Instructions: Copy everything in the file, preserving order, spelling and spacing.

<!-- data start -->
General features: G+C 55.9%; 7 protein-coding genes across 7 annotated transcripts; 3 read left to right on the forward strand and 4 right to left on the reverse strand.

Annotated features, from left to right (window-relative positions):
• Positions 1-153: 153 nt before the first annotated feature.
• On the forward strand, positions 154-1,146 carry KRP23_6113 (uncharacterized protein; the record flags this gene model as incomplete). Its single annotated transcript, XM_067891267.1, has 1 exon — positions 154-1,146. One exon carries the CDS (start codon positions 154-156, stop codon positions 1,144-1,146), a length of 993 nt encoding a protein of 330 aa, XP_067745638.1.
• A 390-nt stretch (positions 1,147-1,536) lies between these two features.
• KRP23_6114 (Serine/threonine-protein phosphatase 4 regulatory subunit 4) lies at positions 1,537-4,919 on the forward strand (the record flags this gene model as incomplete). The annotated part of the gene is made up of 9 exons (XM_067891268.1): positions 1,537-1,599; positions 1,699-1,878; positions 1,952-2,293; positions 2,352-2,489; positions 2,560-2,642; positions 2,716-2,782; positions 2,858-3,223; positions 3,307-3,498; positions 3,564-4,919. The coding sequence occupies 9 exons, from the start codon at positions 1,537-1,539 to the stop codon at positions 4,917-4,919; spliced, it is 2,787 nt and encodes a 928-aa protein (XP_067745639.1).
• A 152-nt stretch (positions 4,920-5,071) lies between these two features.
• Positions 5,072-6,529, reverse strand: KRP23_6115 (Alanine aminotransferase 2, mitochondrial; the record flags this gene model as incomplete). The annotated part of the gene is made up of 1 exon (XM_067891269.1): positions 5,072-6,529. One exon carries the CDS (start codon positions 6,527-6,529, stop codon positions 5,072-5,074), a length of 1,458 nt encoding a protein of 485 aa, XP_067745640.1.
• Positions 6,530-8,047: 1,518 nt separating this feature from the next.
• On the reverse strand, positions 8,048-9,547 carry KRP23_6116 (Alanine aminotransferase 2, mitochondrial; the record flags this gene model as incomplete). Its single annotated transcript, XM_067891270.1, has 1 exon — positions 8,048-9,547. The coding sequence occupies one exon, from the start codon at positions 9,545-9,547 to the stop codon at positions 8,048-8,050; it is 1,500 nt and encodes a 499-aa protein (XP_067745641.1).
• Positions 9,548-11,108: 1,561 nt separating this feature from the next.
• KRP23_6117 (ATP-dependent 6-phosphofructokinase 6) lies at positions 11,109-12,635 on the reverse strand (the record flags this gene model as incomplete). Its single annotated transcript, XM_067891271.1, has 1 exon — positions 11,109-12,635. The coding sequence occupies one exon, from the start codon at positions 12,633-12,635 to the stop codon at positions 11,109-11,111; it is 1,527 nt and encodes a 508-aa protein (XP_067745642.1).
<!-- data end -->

General features: G+C 55.9%; 7 protein-coding genes across 7 annotated transcripts; 3 read left to right on the forward strand and 4 right to left on the reverse strand.

Annotated features, from left to right (window-relative positions):
• Positions 1-153: 153 nt before the first annotated feature.
• On the forward strand, positions 154-1,146 carry KRP23_6113 (uncharacterized protein; the record flags this gene model as incomplete). Its single annotated transcript, XM_067891267.1, has 1 exon — positions 154-1,146. One exon carries the CDS (start codon positions 154-156, stop codon positions 1,144-1,146), a length of 993 nt encoding a protein of 330 aa, XP_067745638.1.
• A 390-nt stretch (positions 1,147-1,536) lies between these two features.
• KRP23_6114 (Serine/threonine-protein phosphatase 4 regulatory subunit 4) lies at positions 1,537-4,919 on the forward strand (the record flags this gene model as incomplete). The annotated part of the gene is made up of 9 exons (XM_067891268.1): positions 1,537-1,599; positions 1,699-1,878; positions 1,952-2,293; positions 2,352-2,489; positions 2,560-2,642; positions 2,716-2,782; positions 2,858-3,223; positions 3,307-3,498; positions 3,564-4,919. The coding sequence occupies 9 exons, from the start codon at positions 1,537-1,539 to the stop codon at positions 4,917-4,919; spliced, it is 2,787 nt and encodes a 928-aa protein (XP_067745639.1).
• A 152-nt stretch (positions 4,920-5,071) lies between these two features.
• Positions 5,072-6,529, reverse strand: KRP23_6115 (Alanine aminotransferase 2, mitochondrial; the record flags this gene model as incomplete). The annotated part of the gene is made up of 1 exon (XM_067891269.1): positions 5,072-6,529. One exon carries the CDS (start codon positions 6,527-6,529, stop codon positions 5,072-5,074), a length of 1,458 nt encoding a protein of 485 aa, XP_067745640.1.
• Positions 6,530-8,047: 1,518 nt separating this feature from the next.
• On the reverse strand, positions 8,048-9,547 carry KRP23_6116 (Alanine aminotransferase 2, mitochondrial; the record flags this gene model as incomplete). Its single annotated transcript, XM_067891270.1, has 1 exon — positions 8,048-9,547. The coding sequence occupies one exon, from the start codon at positions 9,545-9,547 to the stop codon at positions 8,048-8,050; it is 1,500 nt and encodes a 499-aa protein (XP_067745641.1).
• Positions 9,548-11,108: 1,561 nt separating this feature from the next.
• KRP23_6117 (ATP-dependent 6-phosphofructokinase 6) lies at positions 11,109-12,635 on the reverse strand (the record flags this gene model as incomplete). Its single annotated transcript, XM_067891271.1, has 1 exon — positions 11,109-12,635. The coding sequence occupies one exon, from the start codon at positions 12,633-12,635 to the stop codon at positions 11,109-11,111; it is 1,527 nt and encodes a 508-aa protein (XP_067745642.1).